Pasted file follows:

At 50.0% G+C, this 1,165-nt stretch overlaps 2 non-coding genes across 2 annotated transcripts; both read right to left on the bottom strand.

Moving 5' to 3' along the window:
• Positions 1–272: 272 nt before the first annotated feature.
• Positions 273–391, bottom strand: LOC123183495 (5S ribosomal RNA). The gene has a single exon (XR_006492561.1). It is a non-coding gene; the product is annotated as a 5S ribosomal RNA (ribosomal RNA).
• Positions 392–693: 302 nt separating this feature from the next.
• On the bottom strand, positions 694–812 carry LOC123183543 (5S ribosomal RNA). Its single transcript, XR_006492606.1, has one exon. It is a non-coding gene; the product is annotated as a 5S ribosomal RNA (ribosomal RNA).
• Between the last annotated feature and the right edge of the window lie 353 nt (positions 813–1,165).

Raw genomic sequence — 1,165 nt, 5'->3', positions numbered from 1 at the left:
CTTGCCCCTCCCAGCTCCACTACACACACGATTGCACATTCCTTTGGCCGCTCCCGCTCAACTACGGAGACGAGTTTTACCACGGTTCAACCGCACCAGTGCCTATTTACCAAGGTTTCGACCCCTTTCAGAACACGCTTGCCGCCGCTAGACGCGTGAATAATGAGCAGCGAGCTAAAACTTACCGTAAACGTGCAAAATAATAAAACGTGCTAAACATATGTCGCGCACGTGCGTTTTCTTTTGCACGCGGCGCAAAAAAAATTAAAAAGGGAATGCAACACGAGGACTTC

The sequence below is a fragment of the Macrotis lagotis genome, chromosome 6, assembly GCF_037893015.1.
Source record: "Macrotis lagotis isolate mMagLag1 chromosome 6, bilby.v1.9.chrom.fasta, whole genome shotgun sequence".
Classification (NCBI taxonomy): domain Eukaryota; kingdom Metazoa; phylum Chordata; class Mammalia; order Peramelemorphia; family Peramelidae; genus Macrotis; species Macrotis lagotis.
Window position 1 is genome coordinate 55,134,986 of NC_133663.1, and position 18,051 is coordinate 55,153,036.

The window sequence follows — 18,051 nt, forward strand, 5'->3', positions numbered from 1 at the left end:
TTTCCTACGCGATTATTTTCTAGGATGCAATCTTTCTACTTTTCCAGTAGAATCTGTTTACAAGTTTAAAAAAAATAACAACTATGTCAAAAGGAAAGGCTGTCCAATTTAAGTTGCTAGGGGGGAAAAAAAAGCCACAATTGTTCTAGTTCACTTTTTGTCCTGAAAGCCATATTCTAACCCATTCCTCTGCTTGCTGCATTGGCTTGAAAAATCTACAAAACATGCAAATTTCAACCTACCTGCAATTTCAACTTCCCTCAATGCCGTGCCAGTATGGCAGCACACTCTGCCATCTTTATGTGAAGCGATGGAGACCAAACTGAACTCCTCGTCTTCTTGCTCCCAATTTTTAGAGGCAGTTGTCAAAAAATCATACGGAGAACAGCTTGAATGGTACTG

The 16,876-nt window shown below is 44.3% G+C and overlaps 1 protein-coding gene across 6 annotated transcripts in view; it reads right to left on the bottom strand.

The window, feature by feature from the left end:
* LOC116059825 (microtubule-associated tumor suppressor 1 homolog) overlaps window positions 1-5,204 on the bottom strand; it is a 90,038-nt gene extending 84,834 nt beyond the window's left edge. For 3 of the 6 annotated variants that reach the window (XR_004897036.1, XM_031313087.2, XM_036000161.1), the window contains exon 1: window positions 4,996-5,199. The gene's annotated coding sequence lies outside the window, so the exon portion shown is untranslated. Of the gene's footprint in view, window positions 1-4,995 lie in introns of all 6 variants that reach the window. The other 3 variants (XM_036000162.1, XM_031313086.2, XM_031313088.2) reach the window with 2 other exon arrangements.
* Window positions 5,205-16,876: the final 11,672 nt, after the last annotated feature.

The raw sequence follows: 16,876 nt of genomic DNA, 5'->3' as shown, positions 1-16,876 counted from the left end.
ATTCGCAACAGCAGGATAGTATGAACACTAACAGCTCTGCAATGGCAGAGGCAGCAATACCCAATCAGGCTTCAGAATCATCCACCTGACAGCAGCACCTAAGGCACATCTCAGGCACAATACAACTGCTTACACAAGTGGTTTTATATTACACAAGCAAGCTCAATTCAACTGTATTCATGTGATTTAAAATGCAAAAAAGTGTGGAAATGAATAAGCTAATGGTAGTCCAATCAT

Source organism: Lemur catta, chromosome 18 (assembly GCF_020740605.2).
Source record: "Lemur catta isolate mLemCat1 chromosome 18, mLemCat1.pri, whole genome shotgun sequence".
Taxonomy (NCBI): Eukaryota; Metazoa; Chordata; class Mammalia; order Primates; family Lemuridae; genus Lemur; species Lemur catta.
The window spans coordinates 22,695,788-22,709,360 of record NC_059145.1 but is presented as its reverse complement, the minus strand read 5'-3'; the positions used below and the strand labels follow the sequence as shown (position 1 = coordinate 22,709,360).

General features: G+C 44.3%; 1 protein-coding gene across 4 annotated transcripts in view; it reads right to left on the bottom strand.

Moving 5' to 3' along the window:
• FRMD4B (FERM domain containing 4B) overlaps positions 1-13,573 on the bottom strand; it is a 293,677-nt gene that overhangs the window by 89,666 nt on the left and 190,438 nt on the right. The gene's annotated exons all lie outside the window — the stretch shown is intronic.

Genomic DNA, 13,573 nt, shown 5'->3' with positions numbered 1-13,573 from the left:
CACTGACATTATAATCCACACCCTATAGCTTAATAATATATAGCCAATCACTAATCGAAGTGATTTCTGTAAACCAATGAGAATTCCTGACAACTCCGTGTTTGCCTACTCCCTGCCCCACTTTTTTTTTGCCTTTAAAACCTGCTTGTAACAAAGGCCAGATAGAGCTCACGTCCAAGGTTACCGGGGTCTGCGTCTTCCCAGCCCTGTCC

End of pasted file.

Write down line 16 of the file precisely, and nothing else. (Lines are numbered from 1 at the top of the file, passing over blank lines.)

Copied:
The 16,876-nt window shown below is 44.3% G+C and overlaps 1 protein-coding gene across 6 annotated transcripts in view; it reads right to left on the bottom strand.